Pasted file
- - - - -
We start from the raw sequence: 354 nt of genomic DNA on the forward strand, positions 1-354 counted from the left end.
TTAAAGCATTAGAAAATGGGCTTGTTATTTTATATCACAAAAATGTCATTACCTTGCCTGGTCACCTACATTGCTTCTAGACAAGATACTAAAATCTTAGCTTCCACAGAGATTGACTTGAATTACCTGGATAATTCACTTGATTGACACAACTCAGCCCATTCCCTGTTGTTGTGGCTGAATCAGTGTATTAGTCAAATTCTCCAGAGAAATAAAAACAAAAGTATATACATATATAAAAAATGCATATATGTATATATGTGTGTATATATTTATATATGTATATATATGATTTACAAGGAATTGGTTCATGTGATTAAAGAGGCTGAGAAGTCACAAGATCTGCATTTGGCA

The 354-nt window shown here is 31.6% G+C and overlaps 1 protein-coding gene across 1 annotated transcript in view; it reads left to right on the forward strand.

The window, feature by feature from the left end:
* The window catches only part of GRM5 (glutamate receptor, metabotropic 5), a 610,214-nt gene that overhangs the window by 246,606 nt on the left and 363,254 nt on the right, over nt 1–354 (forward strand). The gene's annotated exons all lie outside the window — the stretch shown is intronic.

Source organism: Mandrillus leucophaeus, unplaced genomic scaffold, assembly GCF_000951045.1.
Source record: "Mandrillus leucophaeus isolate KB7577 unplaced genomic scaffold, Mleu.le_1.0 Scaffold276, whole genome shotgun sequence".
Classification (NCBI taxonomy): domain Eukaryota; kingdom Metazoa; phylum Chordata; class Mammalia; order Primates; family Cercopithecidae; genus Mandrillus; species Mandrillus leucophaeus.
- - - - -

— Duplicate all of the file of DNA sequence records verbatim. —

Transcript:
We start from the raw sequence: 354 nt of genomic DNA on the forward strand, positions 1-354 counted from the left end.
TTAAAGCATTAGAAAATGGGCTTGTTATTTTATATCACAAAAATGTCATTACCTTGCCTGGTCACCTACATTGCTTCTAGACAAGATACTAAAATCTTAGCTTCCACAGAGATTGACTTGAATTACCTGGATAATTCACTTGATTGACACAACTCAGCCCATTCCCTGTTGTTGTGGCTGAATCAGTGTATTAGTCAAATTCTCCAGAGAAATAAAAACAAAAGTATATACATATATAAAAAATGCATATATGTATATATGTGTGTATATATTTATATATGTATATATATGATTTACAAGGAATTGGTTCATGTGATTAAAGAGGCTGAGAAGTCACAAGATCTGCATTTGGCA

The 354-nt window shown here is 31.6% G+C and overlaps 1 protein-coding gene across 1 annotated transcript in view; it reads left to right on the forward strand.

The window, feature by feature from the left end:
* The window catches only part of GRM5 (glutamate receptor, metabotropic 5), a 610,214-nt gene that overhangs the window by 246,606 nt on the left and 363,254 nt on the right, over nt 1–354 (forward strand). The gene's annotated exons all lie outside the window — the stretch shown is intronic.

Source organism: Mandrillus leucophaeus, unplaced genomic scaffold, assembly GCF_000951045.1.
Source record: "Mandrillus leucophaeus isolate KB7577 unplaced genomic scaffold, Mleu.le_1.0 Scaffold276, whole genome shotgun sequence".
Classification (NCBI taxonomy): domain Eukaryota; kingdom Metazoa; phylum Chordata; class Mammalia; order Primates; family Cercopithecidae; genus Mandrillus; species Mandrillus leucophaeus.